A former telecom exec and jet card customer has started BC Flight offering financed jet cards.
The newest seller of guaranteed availability, fixed-rate jet cards – BC Flight – comes from a jet card customer who brings to the market a novel approach.
The company was founded late last year by Thane Namy, a telecom industry veteran who spent more than two decades launching, building, and selling his company.
BC, by the way, doesn’t stand for British Columbia. It is short for Broadside Concepts.
That’s because Namy had a few different ideas for his next act after selling his business.
Based outside Detroit, BC Flight launched its jet card program in August.
Namy started flying privately a decade ago after discovering his four-year-old son had autism.
“My wife likes to travel, but we were nervous about flying on the airlines. We would read these stories about families being kicked off the airplane,” he says.
However, he found chartering each time took a lot of time, and the experience was inconsistent.
He then moved to jet cards but felt provider service was average and there were too many small mistakes, such as not communicating changes in FBOs, errors on catering bills, and such.
“When you join a big company, you are one of 1,000 or 2,000. I grew my business by ensuring my clients were happy,” he says.
A private pilot and experienced private aviation user, he has built a six-person team, including veterans from the charter segment and a luxury marketing specialist.
“We do plan to scale. The current facility can handle 15 employees,” he notes.
BC Flight’s jet card starts at 10 hours, providing a lower entry point than many programs, although it is non-refundable.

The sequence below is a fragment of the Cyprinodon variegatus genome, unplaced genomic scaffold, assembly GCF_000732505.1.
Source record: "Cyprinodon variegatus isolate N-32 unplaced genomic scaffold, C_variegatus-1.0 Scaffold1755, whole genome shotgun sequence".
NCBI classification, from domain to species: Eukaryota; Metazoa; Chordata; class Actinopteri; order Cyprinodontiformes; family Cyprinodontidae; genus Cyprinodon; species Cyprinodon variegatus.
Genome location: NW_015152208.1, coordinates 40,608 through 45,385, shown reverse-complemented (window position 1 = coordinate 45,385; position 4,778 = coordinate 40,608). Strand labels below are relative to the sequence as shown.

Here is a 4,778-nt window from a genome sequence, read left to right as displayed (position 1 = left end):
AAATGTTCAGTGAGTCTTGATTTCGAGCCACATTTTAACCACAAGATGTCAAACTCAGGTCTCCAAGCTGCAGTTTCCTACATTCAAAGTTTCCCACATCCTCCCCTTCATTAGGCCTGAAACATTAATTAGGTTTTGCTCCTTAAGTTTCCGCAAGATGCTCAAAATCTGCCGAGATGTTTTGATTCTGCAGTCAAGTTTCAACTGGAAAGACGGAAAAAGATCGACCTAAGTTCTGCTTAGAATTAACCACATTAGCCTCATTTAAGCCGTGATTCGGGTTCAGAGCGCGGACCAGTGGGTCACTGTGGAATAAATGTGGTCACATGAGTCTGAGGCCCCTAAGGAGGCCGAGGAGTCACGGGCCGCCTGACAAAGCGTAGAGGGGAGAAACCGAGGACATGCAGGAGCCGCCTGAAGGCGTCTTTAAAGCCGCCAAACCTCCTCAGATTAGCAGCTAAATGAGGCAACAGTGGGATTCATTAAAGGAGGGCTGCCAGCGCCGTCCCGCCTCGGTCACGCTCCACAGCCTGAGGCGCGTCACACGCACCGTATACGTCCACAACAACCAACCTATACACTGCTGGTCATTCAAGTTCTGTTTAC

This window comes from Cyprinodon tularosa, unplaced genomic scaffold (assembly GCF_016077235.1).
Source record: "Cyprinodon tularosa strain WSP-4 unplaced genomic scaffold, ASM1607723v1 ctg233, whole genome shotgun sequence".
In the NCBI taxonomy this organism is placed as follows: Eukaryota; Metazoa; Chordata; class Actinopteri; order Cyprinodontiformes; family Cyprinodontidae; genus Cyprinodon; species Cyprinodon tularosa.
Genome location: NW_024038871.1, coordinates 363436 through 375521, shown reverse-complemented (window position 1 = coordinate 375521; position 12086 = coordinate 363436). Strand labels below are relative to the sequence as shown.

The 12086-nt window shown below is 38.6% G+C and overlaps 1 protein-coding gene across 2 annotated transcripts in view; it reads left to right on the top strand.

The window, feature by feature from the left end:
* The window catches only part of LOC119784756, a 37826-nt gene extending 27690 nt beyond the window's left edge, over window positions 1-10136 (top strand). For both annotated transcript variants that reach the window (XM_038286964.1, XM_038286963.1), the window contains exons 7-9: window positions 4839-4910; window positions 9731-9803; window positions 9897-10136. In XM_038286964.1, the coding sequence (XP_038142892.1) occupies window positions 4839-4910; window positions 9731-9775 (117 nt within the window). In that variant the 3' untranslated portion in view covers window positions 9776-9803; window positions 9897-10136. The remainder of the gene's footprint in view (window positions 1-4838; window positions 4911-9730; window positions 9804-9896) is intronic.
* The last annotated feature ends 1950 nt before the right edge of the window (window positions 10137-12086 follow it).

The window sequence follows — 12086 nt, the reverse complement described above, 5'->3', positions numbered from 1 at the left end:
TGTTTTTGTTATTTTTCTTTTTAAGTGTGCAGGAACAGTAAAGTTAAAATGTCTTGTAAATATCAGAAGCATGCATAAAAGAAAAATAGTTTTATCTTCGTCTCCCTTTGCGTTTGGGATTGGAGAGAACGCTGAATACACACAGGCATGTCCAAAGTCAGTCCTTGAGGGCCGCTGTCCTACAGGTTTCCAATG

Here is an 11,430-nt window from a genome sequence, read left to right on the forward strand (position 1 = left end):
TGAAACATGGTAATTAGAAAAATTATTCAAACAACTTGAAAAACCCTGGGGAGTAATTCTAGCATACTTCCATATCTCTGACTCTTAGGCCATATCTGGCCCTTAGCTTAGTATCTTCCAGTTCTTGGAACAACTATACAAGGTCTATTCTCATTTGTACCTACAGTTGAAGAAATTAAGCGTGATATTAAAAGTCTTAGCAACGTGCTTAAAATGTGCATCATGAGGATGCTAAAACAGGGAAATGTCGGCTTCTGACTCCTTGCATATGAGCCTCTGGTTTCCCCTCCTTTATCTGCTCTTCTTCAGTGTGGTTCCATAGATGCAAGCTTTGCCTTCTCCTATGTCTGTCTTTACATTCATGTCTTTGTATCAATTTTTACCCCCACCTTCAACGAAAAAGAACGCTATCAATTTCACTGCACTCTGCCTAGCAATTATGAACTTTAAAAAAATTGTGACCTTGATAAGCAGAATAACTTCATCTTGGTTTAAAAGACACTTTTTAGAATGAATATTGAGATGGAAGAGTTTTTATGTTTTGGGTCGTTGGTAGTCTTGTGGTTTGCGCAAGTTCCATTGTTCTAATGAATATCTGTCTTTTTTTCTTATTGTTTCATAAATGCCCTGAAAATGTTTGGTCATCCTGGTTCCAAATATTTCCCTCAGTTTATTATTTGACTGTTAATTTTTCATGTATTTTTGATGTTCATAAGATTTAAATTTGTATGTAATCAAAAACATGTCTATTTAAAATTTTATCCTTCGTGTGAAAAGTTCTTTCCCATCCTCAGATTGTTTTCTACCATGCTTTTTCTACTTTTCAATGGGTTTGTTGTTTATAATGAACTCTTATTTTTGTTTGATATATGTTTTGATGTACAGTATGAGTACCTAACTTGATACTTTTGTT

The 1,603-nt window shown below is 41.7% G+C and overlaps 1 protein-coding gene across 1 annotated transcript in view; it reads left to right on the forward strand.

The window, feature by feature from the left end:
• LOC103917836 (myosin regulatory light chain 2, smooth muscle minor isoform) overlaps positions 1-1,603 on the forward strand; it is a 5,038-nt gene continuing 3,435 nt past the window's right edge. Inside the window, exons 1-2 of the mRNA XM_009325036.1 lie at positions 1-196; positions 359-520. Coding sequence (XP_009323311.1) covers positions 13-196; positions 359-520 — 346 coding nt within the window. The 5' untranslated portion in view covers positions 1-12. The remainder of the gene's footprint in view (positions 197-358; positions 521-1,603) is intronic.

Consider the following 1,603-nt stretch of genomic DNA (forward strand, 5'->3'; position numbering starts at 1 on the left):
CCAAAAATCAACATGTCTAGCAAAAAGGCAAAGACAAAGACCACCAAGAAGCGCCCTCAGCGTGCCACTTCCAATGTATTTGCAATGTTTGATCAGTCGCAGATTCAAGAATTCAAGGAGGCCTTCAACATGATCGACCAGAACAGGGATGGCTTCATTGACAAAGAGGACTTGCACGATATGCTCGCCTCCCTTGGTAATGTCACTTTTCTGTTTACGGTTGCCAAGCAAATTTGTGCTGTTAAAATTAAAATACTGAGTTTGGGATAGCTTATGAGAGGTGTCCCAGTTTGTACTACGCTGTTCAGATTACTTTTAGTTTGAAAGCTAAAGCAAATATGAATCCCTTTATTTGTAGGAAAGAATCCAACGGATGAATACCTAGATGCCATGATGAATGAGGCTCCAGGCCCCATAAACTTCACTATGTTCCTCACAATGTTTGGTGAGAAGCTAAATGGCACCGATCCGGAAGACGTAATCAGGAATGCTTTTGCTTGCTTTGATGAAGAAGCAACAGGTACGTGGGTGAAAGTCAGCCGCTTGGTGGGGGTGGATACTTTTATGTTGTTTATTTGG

There are options across the four typical aircraft size categories – light, midsize, super-midsize, and large cabin.
The new entrant brings back a twist several providers, including jet card inventor Sentient Jet, did away with during the Covid surge.
Namely, BC Flight has two tiers for each category – Classic and Premier – with the latter offering upgraded cabin interiors.
Premier buyers can request flights on Classic airplanes, but not the reverse.
There is a 10% charge on peak days and only 31 peak days.
The Caribbean, excluding Bermuda and Canada, are included at a 20% surcharge.
On all flights, clients get a charcuterie tray and a bottle of wine as complimentary catering.
“Most airplanes are too small to have hot meals, and there isn’t room for tray after tray of food, so we wanted something that added to the experience, but you don’t get billed for hundreds of dollars for some sandwiches,” he says.
The big twist is BC Flight will allow qualifying customers to finance their jet card purchases.
For example, to buy a 10-hour Classic light jet card, you can pay $59,500 or $9,500 down and then $1,962 per month for 27 months.
The financing option cost is $62,474, so an extra $2,974.
Prices exclude FET, but there are no fuel surcharges.
There’s also no penalty for paying early.
Namy says the inspiration to offer the financing is making private travel accessible to parents of autistic children who want to take a couple of vacation trips per year to places too far to drive and make good money but don’t want to write a six-figure check.
BC Flight’s jet cards are specifically targeting leisure flyers.
Booking and cancelation for peak and non-peak travel is seven days before departure, and daily minimums are 120 minutes, including taxi time, across all categories.
While BC Flight sells its jet cards nationally, it focuses on its hometown.
Clients departing Detroit area airports get a meet-and-greet sendoff.
Buyers of 25-hour jet cards get four tickets in a luxury box at a Detroit Red Wings hockey game, including an after-game meet-and-greet with Team Captain Dylan Larkin.